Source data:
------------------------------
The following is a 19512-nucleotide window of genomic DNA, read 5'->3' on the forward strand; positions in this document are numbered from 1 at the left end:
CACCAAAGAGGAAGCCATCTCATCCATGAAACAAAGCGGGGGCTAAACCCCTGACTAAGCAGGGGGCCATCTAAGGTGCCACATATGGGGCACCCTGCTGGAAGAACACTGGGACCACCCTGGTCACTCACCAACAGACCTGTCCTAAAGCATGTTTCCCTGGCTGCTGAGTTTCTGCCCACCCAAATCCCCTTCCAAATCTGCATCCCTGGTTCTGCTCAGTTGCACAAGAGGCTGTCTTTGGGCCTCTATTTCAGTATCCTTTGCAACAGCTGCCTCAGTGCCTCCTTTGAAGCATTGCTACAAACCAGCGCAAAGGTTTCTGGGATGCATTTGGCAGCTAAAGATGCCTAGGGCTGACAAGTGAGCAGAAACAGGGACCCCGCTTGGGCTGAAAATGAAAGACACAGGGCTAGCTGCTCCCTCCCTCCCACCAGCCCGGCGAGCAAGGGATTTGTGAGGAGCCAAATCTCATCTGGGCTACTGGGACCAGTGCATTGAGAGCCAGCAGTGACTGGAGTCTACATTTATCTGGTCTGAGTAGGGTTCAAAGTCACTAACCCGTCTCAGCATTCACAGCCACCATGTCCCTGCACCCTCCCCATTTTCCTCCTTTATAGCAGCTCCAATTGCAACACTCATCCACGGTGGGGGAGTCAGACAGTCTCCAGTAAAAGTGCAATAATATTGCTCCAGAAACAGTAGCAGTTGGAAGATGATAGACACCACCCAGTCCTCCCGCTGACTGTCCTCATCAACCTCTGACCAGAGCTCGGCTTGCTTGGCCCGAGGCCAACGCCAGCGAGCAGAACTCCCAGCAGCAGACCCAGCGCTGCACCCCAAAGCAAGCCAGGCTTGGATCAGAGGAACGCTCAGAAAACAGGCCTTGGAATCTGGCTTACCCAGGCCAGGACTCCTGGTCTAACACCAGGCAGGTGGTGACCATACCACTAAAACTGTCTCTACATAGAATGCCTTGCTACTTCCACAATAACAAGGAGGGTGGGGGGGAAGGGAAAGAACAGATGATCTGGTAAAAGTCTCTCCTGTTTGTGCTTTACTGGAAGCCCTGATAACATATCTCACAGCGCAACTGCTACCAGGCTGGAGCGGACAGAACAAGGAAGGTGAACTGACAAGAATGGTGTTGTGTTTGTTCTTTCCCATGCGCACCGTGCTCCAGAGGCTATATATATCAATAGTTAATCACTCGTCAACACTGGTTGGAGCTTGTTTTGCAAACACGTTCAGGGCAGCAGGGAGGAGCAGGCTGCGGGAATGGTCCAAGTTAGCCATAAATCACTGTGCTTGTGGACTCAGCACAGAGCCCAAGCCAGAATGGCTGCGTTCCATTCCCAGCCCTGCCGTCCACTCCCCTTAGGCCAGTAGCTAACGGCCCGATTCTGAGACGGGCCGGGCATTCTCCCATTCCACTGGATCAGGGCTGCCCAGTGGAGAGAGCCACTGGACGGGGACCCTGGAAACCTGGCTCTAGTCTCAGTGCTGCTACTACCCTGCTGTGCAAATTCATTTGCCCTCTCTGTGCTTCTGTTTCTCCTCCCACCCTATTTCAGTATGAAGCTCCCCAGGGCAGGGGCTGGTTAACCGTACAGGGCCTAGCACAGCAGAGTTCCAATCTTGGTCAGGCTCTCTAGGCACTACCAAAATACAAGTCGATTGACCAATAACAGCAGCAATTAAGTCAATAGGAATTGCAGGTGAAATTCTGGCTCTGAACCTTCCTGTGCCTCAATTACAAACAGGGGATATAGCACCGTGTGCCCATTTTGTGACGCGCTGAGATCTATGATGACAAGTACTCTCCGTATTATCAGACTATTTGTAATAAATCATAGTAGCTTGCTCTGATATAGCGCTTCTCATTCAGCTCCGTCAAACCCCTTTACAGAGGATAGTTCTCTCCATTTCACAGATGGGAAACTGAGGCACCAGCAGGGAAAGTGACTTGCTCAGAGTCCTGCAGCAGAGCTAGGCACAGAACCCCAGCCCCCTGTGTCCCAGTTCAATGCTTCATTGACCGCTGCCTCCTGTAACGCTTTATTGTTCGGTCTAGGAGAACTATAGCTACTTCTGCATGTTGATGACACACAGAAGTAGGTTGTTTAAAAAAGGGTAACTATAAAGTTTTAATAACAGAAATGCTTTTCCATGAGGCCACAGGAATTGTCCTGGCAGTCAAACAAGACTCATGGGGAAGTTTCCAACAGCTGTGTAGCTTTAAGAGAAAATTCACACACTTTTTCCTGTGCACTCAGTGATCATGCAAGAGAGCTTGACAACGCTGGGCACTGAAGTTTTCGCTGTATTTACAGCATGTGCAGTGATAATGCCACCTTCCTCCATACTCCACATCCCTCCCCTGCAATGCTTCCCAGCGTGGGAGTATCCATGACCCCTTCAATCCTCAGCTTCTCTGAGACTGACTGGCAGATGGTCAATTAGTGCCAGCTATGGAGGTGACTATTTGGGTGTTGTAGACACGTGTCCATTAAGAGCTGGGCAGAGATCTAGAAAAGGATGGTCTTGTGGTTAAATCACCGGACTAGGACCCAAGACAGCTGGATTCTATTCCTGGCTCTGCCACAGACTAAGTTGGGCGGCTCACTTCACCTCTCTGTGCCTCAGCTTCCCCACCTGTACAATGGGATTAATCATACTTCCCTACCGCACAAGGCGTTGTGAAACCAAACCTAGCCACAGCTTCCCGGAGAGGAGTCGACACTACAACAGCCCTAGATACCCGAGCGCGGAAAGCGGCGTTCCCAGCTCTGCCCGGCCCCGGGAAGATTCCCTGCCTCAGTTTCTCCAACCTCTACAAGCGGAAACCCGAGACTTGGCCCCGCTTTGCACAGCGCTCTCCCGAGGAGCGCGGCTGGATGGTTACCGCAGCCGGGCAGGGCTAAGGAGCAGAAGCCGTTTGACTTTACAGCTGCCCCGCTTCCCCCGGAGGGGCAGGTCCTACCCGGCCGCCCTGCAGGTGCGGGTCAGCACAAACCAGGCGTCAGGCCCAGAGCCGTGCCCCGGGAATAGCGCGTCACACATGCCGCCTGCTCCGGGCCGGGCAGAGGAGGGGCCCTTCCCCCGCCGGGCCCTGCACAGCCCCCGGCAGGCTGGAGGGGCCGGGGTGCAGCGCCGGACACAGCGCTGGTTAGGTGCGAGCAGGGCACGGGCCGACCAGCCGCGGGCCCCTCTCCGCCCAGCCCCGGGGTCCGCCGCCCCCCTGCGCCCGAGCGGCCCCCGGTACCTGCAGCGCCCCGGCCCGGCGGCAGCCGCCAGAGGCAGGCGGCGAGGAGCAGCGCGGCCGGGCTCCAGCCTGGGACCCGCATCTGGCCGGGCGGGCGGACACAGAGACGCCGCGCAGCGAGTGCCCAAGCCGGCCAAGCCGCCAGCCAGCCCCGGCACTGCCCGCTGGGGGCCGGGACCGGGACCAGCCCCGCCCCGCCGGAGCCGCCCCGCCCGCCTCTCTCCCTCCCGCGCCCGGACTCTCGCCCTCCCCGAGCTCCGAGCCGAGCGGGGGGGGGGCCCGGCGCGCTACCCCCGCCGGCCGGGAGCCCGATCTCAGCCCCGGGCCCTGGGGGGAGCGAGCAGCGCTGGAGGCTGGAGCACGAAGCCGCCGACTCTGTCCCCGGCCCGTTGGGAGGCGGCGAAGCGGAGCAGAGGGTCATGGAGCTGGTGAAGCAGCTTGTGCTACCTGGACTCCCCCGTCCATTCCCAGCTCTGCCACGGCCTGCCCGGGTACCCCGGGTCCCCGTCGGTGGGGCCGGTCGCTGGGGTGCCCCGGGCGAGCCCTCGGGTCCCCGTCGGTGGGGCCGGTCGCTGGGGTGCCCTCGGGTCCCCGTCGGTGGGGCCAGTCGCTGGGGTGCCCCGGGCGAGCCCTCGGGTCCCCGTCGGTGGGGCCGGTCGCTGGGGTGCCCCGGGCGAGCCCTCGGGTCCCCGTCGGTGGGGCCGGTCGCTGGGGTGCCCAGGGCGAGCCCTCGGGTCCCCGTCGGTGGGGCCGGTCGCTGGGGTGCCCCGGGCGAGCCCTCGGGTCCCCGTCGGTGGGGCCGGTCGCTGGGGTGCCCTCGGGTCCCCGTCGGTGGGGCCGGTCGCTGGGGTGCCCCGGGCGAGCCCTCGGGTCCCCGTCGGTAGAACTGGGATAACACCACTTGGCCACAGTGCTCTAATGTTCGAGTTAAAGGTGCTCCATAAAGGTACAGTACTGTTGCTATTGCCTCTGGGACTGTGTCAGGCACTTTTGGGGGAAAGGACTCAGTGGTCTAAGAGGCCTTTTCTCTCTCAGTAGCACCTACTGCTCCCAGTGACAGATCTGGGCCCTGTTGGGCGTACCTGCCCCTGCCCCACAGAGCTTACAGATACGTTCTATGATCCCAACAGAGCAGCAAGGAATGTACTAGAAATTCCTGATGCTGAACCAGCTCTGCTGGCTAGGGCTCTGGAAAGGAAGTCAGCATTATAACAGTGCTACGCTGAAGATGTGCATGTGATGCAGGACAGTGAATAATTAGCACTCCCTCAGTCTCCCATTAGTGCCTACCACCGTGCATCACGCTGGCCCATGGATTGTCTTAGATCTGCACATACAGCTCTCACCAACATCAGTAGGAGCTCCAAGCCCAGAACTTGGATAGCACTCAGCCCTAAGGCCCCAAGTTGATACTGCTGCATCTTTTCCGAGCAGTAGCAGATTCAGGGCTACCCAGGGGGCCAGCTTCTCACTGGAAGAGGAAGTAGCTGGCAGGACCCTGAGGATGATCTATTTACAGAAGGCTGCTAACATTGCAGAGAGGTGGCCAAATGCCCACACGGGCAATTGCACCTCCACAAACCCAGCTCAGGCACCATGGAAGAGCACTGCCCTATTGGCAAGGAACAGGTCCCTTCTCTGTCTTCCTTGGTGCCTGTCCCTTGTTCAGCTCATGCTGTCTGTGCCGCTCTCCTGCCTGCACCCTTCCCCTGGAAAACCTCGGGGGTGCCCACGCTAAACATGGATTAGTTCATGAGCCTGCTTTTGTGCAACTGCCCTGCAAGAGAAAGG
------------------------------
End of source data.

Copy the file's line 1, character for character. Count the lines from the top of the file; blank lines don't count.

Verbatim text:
The following is a 19512-nucleotide window of genomic DNA, read 5'->3' on the forward strand; positions in this document are numbered from 1 at the left end: